Hips, Abs, and Thighs
There are two types of fat: subcutaneous and intra-abdominal. Subcutaneous fat is below the skin, and intra-abdominal fat (the traditional “apple” shape) is behind the stomach muscles, and around the organs. Most women store their fat subcutaneously, in their breasts, hips, buttocks, and thighs (the traditional “pear” shape), while most men store theirs in the abdomen, lower back, chest, and the nape of the neck.
Intra-abdominal fat is considered the most dangerous. “All of the potential #health risks, including diabetes, hypertension, and heart disease, are related to the intra-abdominal fat,” says David Heber, M.D., Ph.D., professor of medicine and director of the UCLA Center for Human Nutrition and author of The L.A. Shape Diet.
Can You Get the Perfect #Body?
“Theoretically, you can get rid of every ‘pocket’ of fat, if you want to take it to the extreme and become obsessive about it,” says Ed McNeely, Msc., an exercise physiologist at Sports Medicine Specialists in Toronto, Canada, who has worked with more than 30 Olympic medalists.
But you need to keep things in perspective. “Sometimes, no matter what you do, you’re not going to get that elite model body. For instance, if you have a wide pelvis, that’s not going away,” says McNeely. He adds that even Olympic athletes still have pockets of fat they can’t lose — and they’re training for thousands of hours each year. “The only time they manage to lose those fat deposits is during an Olympic year,” adds McNeely.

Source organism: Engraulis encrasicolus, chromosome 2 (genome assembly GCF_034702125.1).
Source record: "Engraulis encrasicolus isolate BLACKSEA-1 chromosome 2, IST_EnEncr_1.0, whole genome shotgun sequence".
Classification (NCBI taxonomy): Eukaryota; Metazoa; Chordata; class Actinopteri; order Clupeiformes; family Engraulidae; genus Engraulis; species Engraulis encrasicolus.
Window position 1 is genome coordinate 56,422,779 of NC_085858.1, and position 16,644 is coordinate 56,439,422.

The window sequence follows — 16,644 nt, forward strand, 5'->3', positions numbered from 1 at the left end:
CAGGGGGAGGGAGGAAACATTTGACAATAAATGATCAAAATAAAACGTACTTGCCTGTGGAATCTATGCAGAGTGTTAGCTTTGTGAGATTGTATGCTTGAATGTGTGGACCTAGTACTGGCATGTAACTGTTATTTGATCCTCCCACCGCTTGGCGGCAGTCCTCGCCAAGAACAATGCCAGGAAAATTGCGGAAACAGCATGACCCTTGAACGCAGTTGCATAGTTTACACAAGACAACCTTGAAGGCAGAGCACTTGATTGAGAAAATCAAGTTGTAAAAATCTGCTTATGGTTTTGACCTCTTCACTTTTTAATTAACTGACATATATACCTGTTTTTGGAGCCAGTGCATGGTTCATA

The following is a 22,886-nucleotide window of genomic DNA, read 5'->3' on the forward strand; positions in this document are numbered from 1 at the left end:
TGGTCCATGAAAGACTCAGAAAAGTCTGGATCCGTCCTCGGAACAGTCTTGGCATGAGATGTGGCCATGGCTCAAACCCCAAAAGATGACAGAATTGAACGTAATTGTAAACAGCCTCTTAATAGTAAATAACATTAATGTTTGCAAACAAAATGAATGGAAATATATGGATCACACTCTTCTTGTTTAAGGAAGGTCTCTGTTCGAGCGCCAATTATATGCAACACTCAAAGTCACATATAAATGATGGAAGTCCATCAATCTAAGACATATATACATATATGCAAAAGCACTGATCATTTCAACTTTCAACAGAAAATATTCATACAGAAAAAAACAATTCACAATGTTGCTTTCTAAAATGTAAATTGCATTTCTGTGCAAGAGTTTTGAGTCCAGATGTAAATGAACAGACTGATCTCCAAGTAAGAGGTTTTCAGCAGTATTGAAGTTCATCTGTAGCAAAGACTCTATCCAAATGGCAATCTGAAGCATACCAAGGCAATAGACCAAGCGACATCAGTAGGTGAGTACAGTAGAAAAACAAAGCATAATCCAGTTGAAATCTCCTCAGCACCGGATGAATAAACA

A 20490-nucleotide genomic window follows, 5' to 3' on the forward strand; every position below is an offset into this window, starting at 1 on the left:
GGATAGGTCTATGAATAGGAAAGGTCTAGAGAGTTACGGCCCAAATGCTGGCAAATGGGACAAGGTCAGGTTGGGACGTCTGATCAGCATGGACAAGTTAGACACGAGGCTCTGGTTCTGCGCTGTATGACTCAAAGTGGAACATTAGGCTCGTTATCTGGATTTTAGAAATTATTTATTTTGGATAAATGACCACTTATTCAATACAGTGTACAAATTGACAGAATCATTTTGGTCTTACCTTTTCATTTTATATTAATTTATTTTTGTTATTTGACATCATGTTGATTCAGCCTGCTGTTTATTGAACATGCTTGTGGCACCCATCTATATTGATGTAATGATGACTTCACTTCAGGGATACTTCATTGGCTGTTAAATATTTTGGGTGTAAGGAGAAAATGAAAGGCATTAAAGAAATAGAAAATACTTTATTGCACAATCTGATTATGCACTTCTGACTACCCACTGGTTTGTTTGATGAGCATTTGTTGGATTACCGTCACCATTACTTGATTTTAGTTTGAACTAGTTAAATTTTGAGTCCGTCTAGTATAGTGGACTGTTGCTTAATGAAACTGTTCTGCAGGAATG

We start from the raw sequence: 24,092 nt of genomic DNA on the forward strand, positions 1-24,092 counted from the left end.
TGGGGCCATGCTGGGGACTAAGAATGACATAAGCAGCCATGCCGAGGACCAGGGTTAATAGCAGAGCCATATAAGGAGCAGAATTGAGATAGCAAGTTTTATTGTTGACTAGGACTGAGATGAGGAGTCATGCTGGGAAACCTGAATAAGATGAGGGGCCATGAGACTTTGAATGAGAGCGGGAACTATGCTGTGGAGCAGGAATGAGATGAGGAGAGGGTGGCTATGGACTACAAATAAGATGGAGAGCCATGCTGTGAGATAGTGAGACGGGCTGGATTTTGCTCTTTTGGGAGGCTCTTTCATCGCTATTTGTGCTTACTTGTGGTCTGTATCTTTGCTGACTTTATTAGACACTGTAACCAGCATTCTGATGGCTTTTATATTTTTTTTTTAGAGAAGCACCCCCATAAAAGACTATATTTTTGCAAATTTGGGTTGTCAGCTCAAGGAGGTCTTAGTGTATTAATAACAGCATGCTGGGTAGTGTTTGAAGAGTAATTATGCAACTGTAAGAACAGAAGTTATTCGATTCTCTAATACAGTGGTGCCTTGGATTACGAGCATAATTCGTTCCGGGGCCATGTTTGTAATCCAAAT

Dr. Heber is even less optimistic, saying simply “there is fat you can change and fat you can’t.” His point is that your genetic blueprint is hard to overcome. “It requires tremendous discipline, and even then you’re not going to move mountains,” agrees Byron Hoogwerf, M.D., an endocrinologist at the Cleveland Clinic in Ohio. In fact, he adds that you can work really hard, train very seriously, and still have slight fatty deposits in some areas.
The problem is that most people try to get rid of these fat deposits by restricting calories and increasing the duration of their aerobic exercise. “This is exactly what not to do,” says Dan Benardot, Ph.D., R.D., L.D., researcher at the Laboratory for Elite Athlete Performance at Georgia State University in Atlanta. If you start to significantly decrease your calories, whether they’re made up of carbs, fat, or protein, your body will begin to protect itself and go into “starvation” mode.